On every project you always seem to find one kid who completely shakes your foundations and makes you think. For me this kid was Moses who I met at the Family Spirit Centre. Moses is about 8 years old, slight in frame and about average height for his age. As we stepped off the bus to meet the kids at the centre, immediately I found a hand grab mine with the other vigorously pointing to the entrance of the centre. One of the workers at the centre explained that Moses was mute, but could hear and wanted to show me around the centre. For the time I was there I had a guided tour of the centre, with Moses showing me the places that mattered to him and the friends he wanted me to meet. Although mute, Moses’ emotional intelligence to read other children’s and my own feeling feelings is acute, and his reactions through either his expressions or body movements conveys how he feels. The children in the centre accept Moses for who he is, there is seemingly no animosity or mickey-taking he is a part of the family at the centre.
On leaving the centre one of the volunteers at the centre explained to me his background. Moses and his brother Joseph Kiiza came to Family Spirit around 4-5 years ago. They were found by the roadside on the outskirts of Masindi. Moses’ brother was carrying him on his back, as he could no longer walk. Their parents had died of AIDS, leaving Moses and his brother alone. When they arrived at the centre both were severely malnourished, and very weak. Both Moses and Joseph were also HIV positive and without the support of ARVs. When the police found them, and took them to the Family Spirit Centre there were doubts whether Moses could ever walk again. However through receiving the right treatment to mange his HIV, proper diet and support to help Moses was able to walk again. Both he and his brother lived together at the centre, with the other children, attending school, making friends, playing and doing what most other kids their age do. The pair of them were inseparable, and supported each other in the centre.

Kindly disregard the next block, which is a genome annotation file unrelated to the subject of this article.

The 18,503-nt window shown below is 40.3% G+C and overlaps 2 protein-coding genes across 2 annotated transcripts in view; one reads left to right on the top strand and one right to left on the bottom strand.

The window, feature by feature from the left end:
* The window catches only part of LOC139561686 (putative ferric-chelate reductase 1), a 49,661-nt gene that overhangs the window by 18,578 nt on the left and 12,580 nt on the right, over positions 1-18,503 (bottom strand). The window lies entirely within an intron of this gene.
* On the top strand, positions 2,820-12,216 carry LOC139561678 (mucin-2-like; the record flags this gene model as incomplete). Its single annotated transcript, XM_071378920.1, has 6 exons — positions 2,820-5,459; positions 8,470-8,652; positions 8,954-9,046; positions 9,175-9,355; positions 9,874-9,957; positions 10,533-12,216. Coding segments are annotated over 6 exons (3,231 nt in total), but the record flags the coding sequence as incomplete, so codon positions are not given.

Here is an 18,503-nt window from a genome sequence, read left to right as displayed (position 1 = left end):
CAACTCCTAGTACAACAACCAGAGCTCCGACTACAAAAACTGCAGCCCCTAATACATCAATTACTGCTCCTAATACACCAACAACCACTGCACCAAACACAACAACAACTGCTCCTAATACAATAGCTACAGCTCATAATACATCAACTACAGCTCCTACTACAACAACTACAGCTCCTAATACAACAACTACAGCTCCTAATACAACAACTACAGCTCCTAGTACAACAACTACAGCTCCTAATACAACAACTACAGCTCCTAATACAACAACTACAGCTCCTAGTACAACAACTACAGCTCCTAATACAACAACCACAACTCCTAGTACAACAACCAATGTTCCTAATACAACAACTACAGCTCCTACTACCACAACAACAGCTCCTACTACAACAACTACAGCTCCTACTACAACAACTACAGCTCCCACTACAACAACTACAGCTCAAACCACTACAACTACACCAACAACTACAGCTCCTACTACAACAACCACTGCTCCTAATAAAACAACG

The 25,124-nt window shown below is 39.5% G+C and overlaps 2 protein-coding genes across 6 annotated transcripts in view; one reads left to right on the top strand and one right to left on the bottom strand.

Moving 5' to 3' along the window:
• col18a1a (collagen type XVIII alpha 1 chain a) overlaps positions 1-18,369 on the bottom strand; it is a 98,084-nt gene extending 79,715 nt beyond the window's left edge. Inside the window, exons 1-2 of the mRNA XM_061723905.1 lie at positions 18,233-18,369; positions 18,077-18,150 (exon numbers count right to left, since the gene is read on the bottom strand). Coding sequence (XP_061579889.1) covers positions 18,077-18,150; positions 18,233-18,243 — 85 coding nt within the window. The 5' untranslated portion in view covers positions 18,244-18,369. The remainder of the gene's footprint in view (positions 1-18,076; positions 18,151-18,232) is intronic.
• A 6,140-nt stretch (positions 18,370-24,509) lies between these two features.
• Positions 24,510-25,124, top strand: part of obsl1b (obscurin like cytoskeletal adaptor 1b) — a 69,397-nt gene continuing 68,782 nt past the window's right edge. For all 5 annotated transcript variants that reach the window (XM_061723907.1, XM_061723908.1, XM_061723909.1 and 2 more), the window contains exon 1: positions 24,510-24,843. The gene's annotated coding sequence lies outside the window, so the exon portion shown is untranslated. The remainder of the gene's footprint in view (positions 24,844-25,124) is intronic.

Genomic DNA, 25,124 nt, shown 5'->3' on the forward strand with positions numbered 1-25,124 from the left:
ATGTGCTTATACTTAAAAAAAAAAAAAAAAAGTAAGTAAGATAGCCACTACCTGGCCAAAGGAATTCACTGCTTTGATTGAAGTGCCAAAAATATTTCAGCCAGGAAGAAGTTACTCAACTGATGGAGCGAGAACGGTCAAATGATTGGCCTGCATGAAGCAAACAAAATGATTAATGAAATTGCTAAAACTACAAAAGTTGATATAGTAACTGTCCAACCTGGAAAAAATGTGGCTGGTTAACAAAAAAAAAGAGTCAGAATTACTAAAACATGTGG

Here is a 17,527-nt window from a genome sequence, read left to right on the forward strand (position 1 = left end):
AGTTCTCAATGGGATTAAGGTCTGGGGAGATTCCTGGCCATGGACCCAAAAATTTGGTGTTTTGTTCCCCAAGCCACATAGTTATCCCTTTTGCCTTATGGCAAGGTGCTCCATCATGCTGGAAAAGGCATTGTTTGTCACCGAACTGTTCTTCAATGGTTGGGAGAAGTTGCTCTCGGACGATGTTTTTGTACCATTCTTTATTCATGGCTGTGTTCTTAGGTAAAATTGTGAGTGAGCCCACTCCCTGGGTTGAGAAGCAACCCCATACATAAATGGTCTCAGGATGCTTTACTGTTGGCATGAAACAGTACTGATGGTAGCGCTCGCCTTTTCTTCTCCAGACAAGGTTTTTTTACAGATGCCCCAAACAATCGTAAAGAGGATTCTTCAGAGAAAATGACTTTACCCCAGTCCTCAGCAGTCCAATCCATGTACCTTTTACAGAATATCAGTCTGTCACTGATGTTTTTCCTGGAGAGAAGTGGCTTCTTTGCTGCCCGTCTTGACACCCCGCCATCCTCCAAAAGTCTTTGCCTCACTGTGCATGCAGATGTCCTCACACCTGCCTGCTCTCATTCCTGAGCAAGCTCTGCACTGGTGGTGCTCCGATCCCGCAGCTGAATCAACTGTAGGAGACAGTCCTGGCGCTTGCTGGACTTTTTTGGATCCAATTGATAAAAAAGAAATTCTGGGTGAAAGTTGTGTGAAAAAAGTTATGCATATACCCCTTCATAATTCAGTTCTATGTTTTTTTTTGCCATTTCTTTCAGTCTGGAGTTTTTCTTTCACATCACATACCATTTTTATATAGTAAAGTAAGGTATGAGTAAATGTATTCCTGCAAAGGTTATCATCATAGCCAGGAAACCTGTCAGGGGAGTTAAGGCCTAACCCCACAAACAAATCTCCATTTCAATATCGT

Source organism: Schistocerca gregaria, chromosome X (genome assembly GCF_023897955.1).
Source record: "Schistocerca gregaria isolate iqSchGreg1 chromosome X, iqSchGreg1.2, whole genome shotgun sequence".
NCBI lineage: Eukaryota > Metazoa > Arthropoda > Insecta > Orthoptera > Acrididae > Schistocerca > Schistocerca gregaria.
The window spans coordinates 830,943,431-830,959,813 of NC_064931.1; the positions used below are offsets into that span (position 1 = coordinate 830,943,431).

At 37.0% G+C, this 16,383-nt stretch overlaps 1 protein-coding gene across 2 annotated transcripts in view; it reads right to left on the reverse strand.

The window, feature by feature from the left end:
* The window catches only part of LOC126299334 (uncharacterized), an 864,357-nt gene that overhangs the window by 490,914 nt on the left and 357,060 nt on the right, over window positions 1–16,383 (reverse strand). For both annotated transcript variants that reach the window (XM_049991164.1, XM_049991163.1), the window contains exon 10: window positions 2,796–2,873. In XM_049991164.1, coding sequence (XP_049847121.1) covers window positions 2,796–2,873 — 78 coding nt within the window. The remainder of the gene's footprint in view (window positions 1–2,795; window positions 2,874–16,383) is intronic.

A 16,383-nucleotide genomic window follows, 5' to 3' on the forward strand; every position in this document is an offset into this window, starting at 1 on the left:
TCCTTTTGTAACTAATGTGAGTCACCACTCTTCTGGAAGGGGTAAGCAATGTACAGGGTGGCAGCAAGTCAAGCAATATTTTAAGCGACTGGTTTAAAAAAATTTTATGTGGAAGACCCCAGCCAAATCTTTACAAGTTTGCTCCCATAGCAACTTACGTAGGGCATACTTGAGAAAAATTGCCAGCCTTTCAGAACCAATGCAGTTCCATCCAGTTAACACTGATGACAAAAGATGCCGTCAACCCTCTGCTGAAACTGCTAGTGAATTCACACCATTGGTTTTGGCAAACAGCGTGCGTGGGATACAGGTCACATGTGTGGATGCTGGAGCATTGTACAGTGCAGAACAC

Two years ago when playing at the centre Moses’ brother collapsed when playing with the children at the centre. At the time no one was sure quite why, and attempts to aid him did not help. He had a severe epileptic fit and as a result passed away at the centre.
Now two years on whilst Moses may not have his immediate bloodline family around him, the other children and volunteers at the centre are his family. His history you would not know, as he runs around the centre with a smile on his face, with the other children. The beauty about the centre, which contributes to the amazing support network each child had around them, is that there are children at this centre from all backgrounds Ugandan, Sudanese, Congolese and Kenyan. There are kids with hearing, physical and visual impairments, HIV positive and negative, and boys and girls playing together with ease. Age is also no barrier in all the kids coming together to support each other. Part of our CWB message is no stigma, if you wanted to understand why breaking down stigmas is so important, Moses’ history and where he is now is a reason why.
Jules Farman – PL